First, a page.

Gabriela Chavira

Dr. Chavira
(818) 677-4821
Office location:
ST 335



  • Ph.D. 2005, University of California, Santa Cruz (Developmental Psychology)
  • B.A. 1994, California State Universtiy, Northridge (Psychology and Mexican American Studies)

Dr. Gabriela Chavira CV

Specialty Areas: Developmental Psychology, Family Involvement, Identity development, Academic Achievement

Gabriela Chavira is a professor of Psychology at California State University Northridge (CSUN). She earned her doctorate in developmental psychology at the University of California Santa Cruz. Currently, she is a principal investigator and student training core co-director of the National Institutes of General Medical Sciences (NIGMS) undergraduate research training program, BUILD PODER, aimed at preparing historically underrepresented students for graduate studies. She uses Critical Race Theory (CRT) as a framework to engage over 300 undergraduate minoritized students in preparation for doctoral studies through year-long faculty mentored research. Her research is interdisciplinary examining the factors contributing to the wellbeing and achievement of immigrant youth in the US. Gabriela started as an NIH MBRS undergraduate scholar (1995-97) at CSUN and is a passionate and committed advocate for student access and success. She received the campus-wide Don Dorsey Award for Excellence in Mentoring in 2013 and the 2020 Society for the Advancement of Chicanos/Hispanics & Native Americans in Science (SACNAS) Outstanding College/University Mentor Award.  

Courses Taught

PSY 150 – Introduction to Psychology

  • PSY 313 – Developmental Psychology
  • PSY 361 – Adolescence
  • PSY 475CC/S – Advanced Inquiry in Developmental Psychology and Seminar - Cultural Contexts of Development
  • PSY 512 – Seminar in Developmental Psychology – Developmental Theories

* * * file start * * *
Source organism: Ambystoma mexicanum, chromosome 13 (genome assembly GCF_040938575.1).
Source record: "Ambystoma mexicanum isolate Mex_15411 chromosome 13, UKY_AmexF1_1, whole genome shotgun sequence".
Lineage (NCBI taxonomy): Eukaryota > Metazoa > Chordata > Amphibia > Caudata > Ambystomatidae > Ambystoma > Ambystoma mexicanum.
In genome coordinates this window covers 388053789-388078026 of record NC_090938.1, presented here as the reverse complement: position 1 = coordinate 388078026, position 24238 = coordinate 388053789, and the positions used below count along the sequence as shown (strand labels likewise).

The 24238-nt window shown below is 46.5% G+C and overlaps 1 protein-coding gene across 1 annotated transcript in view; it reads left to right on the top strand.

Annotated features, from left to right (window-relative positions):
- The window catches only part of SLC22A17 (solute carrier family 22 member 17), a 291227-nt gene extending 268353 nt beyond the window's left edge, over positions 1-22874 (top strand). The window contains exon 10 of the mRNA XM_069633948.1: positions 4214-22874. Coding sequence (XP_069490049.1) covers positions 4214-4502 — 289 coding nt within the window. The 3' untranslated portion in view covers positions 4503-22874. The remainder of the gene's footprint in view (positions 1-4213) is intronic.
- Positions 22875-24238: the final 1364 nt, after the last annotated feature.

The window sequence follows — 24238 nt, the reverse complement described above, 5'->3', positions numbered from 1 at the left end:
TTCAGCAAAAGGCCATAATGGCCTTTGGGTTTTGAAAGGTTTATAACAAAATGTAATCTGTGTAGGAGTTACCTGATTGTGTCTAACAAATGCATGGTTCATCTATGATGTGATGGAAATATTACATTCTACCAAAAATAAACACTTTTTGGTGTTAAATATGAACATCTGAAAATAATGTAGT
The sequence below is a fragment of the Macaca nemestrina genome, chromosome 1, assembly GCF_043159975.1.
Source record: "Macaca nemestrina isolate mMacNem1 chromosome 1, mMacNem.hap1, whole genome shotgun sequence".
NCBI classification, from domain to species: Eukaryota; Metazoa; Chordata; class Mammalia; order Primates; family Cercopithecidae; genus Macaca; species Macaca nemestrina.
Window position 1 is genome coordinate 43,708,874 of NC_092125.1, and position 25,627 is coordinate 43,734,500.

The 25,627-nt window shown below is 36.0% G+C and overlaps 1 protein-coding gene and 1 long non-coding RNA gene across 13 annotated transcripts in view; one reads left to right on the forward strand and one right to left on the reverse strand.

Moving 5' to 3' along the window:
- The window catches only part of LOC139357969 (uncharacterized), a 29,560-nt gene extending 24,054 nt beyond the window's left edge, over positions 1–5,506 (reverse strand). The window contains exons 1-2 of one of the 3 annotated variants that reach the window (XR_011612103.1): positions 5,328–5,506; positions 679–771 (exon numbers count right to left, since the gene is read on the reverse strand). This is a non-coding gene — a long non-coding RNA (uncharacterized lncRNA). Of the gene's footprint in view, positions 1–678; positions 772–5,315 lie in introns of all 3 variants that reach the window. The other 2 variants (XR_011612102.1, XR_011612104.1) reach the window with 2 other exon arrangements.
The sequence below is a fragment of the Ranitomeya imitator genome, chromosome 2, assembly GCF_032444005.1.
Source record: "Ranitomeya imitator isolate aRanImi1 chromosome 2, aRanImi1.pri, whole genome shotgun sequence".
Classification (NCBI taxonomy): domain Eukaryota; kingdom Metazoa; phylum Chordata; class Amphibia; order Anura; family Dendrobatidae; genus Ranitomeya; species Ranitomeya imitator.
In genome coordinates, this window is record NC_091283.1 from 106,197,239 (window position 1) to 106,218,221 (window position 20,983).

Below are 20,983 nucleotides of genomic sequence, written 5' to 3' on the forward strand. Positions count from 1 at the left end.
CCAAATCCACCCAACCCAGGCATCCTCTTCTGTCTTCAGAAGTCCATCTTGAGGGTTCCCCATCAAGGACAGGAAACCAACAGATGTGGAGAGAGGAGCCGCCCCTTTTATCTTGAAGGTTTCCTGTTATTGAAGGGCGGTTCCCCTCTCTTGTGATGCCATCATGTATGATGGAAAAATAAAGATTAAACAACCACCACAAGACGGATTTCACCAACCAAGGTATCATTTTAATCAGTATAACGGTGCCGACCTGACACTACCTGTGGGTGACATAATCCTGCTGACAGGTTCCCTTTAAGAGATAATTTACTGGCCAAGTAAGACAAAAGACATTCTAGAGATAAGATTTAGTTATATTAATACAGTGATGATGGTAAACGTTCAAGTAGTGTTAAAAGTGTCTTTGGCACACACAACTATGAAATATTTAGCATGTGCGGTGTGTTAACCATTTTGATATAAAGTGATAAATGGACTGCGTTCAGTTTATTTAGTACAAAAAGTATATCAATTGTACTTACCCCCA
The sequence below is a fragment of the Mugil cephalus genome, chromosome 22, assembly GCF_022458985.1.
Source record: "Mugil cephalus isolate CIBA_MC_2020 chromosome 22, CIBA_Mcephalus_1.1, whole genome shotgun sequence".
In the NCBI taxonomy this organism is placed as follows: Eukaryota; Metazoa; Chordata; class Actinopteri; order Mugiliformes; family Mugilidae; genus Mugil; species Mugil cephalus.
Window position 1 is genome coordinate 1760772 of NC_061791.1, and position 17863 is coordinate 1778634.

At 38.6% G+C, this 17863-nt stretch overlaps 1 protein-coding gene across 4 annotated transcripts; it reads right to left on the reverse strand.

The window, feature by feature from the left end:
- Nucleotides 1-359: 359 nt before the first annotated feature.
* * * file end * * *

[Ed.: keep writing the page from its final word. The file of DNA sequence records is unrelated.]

• PSY 594HC – Tutorial in Psychology: Teaching of Psychology

Selected Publications 

  1. Norris KC, McCreath H, Seeman T, Aley SB, Chavira G, Christie C, et al. (2020). Baseline characteristics of the 2015-2019 first year student cohorts of the NIH Building Infrastructure Leading to Diversity (BUILD) Program. Ethnicity & Disease, 30(4), 681-692. doi: 10.18865/ed.30.4.681
  2. Vargas JH, Saetermoe CL, Chavira G. (2020). Using Critical Race Theory to reframe mentor training: Theoretical considerations regarding the ecological systems of mentorship. Higher Education.
  3. *Martinez, G, & Chavira, G. (2019). A college knowledge program for Latino immigrant families: Examining pre- and post- parental academic involvement and adolescents’ academic goals. Social Sciences, 8(10), 275.
  4. Saetermoe CL, Chavira G, Khachikian C, Boyns, D, & Cabello B. (2017). Critical Race Theory as a Bridge in Science Training: The California State University, Northridge BUILD PODER Program. Biomedical Central Proceedings.
  5. Chavira G, Cooper CR, & *Vasquez-Salgado YE. (October 2016). Pathways to Achievement: Career and Educational Aspirations and Expectations of Latina/o Immigrant Parents and Early Adolescents. Journal of Latinos and Education, 15(3), 214 – 228. doi:10.1080/15348431.2015.1131693. 
  6. *Vasquez, YE, & Chavira G. (2014). The transition from middle school to high school among Latino youth. Journal of Hispanic Behavioral Sciences36(1), 79-94. doi: 10.1177/0739986313513718.
  7. Cooper CR, Cooper RG, Azmitia M, Chavira G, & Gullatt Y. (2011). Chapter 4: Capital, alienation or challenge? What matters for pathways to college. In C. R. Cooper (Ed.) Bridging Multiple Worlds, (pp. 43 – 53). New York: Oxford University Press.